Cal State faculty begin voting on strike authorization
California State University faculty began voting Monday on whether to authorize their union to strike after 22 months of talks over salary, class sizes and other issues stalled.
An affirmative vote could result in two-day rolling strikes at the 23 campuses, most likely beginning in the fall, according to California Faculty Assn. officials. The union represents 23,000 Cal State professors, lecturers, librarians, counselors and coaches at the public university system.
The vote comes as Cal State has suffered severe cuts in state funding — $750 million this fiscal year with the potential for an additional $200-million reduction next year if voters fail to approve a tax initiative backed by the governor on the November ballot. The Cal State system has raised tuition, offered fewer courses and turned away thousands of students.
The union, which said the faculty haven’t received raises since 2007, is asking for 1% pay increases for each year of the new contract, more control over class sizes and greater stability for faculty with temporary contracts, among other proposals.
Cal State officials said the union’s demands would cost the system more than $500 million at a time when it can ill afford the additional expenses. They are proposing to maintain current salary levels for 2011-12 with the potential for reopening negotiations for future years if financial conditions improve.
“It’s a matter of fiscal prudence,” Cal State spokesman Mike Uhlenkamp said.
At Cal State Long Beach, dozens of faculty members cast ballots at a booth set up at the student union building. Many wore red T-shirts that read “I don’t want to strike, but I will.”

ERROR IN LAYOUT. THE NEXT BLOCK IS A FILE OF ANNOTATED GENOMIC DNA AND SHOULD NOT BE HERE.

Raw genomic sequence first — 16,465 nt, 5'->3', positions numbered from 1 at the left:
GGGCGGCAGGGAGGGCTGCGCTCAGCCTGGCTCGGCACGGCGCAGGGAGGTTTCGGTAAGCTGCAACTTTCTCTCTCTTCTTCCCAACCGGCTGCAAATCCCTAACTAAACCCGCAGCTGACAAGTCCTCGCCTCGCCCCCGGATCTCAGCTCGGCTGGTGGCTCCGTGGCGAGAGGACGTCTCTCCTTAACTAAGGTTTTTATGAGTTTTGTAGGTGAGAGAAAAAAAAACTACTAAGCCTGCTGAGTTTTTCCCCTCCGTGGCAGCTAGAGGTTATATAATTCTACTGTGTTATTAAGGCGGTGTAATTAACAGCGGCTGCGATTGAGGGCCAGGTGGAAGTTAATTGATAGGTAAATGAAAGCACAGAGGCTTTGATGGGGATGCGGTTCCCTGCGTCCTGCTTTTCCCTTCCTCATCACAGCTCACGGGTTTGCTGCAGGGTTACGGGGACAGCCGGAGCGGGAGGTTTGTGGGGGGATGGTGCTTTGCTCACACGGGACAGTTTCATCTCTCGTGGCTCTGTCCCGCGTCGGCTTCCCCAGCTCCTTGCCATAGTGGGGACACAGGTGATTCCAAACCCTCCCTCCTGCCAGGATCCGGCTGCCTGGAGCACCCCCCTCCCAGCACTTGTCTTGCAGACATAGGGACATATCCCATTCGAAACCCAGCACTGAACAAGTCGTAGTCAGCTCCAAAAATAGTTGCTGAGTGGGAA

“This is not a greedy bunch of people,” said Teri Yamada, a professor of Asian studies. “It’s not so much about salaries, but the quality of education being jeopardized by the relentless cuts. It’s really irritating to have executives given raises while they’ve raised tuition on kids. It’s made the faculty really angry.”
The 400,000-student system was forced to tighten compensation policies after the Board of Trustees approved controversial pay increases for several new campus presidents.
The faculty association insists its proposals are modest by comparison.
“The administration has been using us and students as ATM machines in this budget situation,” said faculty association President Lillian Taiz, a history professor at Cal State Los Angeles. “Before they bleed us to death, they need to look at their priorities.”
During a break from classes, Brett Butler, a communications studies major at the Long Beach campus, said he sympathized with some faculty concerns, but thought a strike would be too disruptive.
“It’s threatening our learning experience,” said Butler, 21. “Even if they are only two-day strikes, it takes away from the focus on why students are here.”
The union and Chancellor Charles Reed have failed to reach agreement on key issues since the last three-year contract expired in June 2010. Mediation efforts broke down April 6 and a neutral fact-finder will be appointed to seek a resolution. If no settlement is reached at the end of the process, the union has legal authority to stage a walkout. Voting will occur online and on campus until April 27.
The faculty union staged one-day strikes at two campuses in November over many of the same issues. Those were the first strikes since the union was formed in 1983.
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